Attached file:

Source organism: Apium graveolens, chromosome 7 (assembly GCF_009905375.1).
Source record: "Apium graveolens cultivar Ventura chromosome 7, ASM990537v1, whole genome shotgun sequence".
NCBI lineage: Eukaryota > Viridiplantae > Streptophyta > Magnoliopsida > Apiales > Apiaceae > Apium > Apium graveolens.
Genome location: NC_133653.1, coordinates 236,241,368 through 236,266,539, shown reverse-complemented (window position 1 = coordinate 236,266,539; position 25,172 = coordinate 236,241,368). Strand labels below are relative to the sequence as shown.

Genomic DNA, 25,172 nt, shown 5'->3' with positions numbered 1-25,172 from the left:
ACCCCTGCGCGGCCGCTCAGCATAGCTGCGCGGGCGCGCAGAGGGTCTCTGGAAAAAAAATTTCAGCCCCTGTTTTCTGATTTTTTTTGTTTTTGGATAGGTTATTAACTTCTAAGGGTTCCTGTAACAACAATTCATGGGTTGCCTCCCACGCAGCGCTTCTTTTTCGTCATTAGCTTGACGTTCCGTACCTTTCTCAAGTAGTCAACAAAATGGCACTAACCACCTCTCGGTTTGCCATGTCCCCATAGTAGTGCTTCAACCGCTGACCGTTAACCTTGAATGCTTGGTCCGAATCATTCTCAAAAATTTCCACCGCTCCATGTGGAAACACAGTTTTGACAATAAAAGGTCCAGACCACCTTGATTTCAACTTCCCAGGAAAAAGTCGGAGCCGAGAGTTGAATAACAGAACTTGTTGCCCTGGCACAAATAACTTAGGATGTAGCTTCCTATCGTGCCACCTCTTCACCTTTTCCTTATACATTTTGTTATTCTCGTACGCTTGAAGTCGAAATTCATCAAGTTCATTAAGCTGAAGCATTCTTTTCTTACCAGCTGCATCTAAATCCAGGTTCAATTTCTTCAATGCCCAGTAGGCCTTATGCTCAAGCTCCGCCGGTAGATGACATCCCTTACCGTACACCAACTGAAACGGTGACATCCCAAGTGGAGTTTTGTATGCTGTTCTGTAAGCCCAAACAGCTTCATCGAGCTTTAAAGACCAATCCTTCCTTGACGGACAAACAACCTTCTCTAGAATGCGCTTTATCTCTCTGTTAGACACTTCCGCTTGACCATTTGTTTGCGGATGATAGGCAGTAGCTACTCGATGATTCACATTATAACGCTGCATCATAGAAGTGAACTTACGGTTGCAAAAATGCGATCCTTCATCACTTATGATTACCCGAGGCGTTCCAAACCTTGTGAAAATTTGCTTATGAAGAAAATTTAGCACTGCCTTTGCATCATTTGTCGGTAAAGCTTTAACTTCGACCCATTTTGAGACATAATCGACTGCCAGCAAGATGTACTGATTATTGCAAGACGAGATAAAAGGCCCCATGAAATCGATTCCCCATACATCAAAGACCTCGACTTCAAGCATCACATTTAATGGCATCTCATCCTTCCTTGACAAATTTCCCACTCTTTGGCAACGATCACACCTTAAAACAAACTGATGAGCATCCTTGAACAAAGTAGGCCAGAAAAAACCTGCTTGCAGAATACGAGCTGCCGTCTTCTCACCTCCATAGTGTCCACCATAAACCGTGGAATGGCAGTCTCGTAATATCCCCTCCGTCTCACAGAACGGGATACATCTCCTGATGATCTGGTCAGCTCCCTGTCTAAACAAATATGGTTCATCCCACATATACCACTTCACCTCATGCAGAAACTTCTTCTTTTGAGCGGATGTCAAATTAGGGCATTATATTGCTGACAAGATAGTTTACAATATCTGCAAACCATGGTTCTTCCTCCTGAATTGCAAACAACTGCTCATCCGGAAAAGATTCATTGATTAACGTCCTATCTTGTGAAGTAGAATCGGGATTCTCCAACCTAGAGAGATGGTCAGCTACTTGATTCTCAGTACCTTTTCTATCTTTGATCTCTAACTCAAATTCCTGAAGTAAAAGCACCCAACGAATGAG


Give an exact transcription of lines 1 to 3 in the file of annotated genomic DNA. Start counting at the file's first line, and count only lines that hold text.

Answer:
Source organism: Apium graveolens, chromosome 7 (assembly GCF_009905375.1).
Source record: "Apium graveolens cultivar Ventura chromosome 7, ASM990537v1, whole genome shotgun sequence".
NCBI lineage: Eukaryota > Viridiplantae > Streptophyta > Magnoliopsida > Apiales > Apiaceae > Apium > Apium graveolens.